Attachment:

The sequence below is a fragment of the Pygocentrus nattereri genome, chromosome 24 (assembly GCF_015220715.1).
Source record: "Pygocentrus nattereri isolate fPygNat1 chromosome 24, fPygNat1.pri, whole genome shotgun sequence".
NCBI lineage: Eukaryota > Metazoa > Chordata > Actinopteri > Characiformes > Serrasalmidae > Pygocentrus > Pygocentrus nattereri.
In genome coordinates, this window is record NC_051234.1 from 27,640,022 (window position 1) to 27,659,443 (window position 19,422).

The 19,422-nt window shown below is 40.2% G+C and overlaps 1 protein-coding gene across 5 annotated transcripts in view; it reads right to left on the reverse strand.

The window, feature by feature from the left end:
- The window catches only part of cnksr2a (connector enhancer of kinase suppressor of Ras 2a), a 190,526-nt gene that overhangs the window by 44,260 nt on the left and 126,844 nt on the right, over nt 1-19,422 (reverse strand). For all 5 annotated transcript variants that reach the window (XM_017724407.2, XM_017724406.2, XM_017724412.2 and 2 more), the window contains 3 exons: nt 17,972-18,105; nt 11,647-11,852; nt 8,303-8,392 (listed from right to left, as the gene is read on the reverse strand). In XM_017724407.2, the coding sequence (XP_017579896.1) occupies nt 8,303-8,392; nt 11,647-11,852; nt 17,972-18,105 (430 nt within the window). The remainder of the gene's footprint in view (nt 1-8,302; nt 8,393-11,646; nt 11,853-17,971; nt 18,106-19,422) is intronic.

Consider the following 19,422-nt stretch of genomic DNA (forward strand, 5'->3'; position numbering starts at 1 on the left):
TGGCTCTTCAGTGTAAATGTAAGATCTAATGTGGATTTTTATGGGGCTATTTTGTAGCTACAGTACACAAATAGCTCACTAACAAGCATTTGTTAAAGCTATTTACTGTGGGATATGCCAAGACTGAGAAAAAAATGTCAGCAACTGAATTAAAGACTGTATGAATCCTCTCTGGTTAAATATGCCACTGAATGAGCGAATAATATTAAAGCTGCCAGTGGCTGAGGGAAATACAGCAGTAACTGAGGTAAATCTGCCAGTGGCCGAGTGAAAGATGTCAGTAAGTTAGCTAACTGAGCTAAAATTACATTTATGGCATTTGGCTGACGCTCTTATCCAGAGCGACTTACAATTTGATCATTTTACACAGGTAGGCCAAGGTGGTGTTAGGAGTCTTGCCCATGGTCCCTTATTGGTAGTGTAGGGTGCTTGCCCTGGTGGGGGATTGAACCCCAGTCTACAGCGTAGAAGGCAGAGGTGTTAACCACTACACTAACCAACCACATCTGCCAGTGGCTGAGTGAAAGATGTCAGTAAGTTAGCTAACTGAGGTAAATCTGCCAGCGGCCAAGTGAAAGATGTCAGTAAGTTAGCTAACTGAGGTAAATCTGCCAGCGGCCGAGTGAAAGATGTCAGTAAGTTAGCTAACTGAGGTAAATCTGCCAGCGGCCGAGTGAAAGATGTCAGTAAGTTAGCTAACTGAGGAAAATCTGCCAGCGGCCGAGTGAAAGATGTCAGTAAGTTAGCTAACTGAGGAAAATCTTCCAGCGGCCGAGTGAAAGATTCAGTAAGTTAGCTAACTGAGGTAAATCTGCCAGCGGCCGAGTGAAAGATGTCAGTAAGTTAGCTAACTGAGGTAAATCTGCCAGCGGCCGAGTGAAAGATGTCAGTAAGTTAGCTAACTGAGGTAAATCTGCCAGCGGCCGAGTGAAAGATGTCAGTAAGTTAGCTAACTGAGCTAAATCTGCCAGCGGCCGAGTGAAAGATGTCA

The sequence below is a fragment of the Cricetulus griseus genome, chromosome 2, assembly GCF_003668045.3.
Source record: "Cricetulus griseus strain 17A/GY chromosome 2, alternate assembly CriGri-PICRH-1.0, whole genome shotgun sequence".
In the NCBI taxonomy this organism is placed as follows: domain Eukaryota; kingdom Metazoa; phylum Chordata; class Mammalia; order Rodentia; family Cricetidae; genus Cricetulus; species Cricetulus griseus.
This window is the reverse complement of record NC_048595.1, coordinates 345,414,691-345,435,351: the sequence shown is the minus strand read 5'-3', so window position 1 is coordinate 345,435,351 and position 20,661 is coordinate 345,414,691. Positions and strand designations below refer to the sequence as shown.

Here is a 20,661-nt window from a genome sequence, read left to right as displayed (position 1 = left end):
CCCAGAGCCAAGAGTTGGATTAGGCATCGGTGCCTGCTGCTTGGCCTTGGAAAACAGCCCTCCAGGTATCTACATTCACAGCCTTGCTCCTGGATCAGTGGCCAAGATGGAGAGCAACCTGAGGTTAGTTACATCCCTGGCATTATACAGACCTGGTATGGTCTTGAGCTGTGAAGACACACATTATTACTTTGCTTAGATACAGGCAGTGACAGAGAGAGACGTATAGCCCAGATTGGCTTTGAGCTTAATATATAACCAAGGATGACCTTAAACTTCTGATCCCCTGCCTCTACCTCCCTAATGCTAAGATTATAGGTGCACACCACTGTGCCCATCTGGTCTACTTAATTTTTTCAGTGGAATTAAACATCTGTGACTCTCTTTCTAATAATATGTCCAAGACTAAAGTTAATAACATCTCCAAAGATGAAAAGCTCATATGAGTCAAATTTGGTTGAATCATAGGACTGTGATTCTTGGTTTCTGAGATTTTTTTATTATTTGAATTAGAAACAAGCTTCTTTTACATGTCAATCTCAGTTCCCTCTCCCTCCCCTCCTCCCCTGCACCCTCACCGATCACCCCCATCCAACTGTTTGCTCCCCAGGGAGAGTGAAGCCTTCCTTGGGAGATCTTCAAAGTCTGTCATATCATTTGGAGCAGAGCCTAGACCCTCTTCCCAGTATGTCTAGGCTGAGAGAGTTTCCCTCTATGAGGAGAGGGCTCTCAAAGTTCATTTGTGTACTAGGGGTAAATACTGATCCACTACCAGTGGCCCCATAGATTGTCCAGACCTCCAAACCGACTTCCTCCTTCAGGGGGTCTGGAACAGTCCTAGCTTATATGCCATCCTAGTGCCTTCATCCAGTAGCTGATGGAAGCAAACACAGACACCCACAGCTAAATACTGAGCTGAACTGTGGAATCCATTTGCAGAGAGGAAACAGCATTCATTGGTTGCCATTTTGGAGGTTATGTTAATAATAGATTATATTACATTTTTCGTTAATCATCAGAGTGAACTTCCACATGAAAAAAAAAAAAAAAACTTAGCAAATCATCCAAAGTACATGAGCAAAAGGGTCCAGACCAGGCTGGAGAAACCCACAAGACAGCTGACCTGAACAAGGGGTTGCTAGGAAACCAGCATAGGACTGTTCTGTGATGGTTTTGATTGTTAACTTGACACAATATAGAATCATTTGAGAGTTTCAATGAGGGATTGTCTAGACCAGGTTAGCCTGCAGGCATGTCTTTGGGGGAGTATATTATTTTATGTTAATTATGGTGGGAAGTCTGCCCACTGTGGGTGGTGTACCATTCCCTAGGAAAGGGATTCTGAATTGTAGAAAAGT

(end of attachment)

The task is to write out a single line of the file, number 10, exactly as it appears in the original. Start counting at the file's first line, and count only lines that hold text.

The sequence below is a fragment of the Cricetulus griseus genome, chromosome 2, assembly GCF_003668045.3.